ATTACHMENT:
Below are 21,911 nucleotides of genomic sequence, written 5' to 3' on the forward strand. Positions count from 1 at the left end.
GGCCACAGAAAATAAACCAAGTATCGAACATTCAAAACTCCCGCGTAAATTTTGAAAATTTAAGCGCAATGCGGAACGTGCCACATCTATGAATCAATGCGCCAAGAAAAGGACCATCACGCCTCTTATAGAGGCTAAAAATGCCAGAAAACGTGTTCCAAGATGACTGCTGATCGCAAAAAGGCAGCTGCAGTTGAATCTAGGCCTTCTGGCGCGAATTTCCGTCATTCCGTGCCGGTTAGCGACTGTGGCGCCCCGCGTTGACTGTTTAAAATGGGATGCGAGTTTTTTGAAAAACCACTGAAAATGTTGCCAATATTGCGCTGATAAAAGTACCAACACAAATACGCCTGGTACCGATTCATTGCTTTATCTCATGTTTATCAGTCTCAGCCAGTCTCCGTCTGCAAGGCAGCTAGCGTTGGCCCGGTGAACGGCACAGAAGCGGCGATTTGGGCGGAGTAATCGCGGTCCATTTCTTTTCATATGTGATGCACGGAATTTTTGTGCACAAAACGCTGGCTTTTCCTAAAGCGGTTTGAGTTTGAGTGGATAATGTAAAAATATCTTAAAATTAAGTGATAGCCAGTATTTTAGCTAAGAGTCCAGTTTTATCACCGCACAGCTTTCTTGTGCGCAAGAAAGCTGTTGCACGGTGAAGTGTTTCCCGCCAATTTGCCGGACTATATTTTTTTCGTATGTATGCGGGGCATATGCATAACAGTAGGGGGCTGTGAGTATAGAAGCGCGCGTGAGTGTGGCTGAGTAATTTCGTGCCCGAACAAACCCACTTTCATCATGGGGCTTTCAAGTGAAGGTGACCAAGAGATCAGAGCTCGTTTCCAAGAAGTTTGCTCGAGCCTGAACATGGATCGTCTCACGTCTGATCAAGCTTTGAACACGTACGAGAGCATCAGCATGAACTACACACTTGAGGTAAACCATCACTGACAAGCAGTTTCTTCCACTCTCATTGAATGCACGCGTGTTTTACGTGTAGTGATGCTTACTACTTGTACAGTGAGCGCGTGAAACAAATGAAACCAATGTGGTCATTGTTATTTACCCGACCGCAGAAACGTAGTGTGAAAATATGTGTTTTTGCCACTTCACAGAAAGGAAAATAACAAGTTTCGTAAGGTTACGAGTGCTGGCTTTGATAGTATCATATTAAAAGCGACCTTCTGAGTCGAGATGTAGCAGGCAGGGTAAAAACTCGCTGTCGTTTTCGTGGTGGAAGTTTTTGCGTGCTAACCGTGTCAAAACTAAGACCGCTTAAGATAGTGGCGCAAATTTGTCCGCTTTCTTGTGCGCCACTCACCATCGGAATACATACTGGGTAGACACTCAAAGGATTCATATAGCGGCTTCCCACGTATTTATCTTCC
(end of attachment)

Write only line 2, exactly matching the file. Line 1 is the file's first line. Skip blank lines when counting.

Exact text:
GGCCACAGAAAATAAACCAAGTATCGAACATTCAAAACTCCCGCGTAAATTTTGAAAATTTAAGCGCAATGCGGAACGTGCCACATCTATGAATCAATGCGCCAAGAAAAGGACCATCACGCCTCTTATAGAGGCTAAAAATGCCAGAAAACGTGTTCCAAGATGACTGCTGATCGCAAAAAGGCAGCTGCAGTTGAATCTAGGCCTTCTGGCGCGAATTTCCGTCATTCCGTGCCGGTTAGCGACTGTGGCGCCCCGCGTTGACTGTTTAAAATGGGATGCGAGTTTTTTGAAAAACCACTGAAAATGTTGCCAATATTGCGCTGATAAAAGTACCAACACAAATACGCCTGGTACCGATTCATTGCTTTATCTCATGTTTATCAGTCTCAGCCAGTCTCCGTCTGCAAGGCAGCTAGCGTTGGCCCGGTGAACGGCACAGAAGCGGCGATTTGGGCGGAGTAATCGCGGTCCATTTCTTTTCATATGTGATGCACGGAATTTTTGTGCACAAAACGCTGGCTTTTCCTAAAGCGGTTTGAGTTTGAGTGGATAATGTAAAAATATCTTAAAATTAAGTGATAGCCAGTATTTTAGCTAAGAGTCCAGTTTTATCACCGCACAGCTTTCTTGTGCGCAAGAAAGCTGTTGCACGGTGAAGTGTTTCCCGCCAATTTGCCGGACTATATTTTTTTCGTATGTATGCGGGGCATATGCATAACAGTAGGGGGCTGTGAGTATAGAAGCGCGCGTGAGTGTGGCTGAGTAATTTCGTGCCCGAACAAACCCACTTTCATCATGGGGCTTTCAAGTGAAGGTGACCAAGAGATCAGAGCTCGTTTCCAAGAAGTTTGCTCGAGCCTGAACATGGATCGTCTCACGTCTGATCAAGCTTTGAACACGTACGAGAGCATCAGCATGAACTACACACTTGAGGTAAACCATCACTGACAAGCAGTTTCTTCCACTCTCATTGAATGCACGCGTGTTTTACGTGTAGTGATGCTTACTACTTGTACAGTGAGCGCGTGAAACAAATGAAACCAATGTGGTCATTGTTATTTACCCGACCGCAGAAACGTAGTGTGAAAATATGTGTTTTTGCCACTTCACAGAAAGGAAAATAACAAGTTTCGTAAGGTTACGAGTGCTGGCTTTGATAGTATCATATTAAAAGCGACCTTCTGAGTCGAGATGTAGCAGGCAGGGTAAAAACTCGCTGTCGTTTTCGTGGTGGAAGTTTTTGCGTGCTAACCGTGTCAAAACTAAGACCGCTTAAGATAGTGGCGCAAATTTGTCCGCTTTCTTGTGCGCCACTCACCATCGGAATACATACTGGGTAGACACTCAAAGGATTCATATAGCGGCTTCCCACGTATTTATCTTCC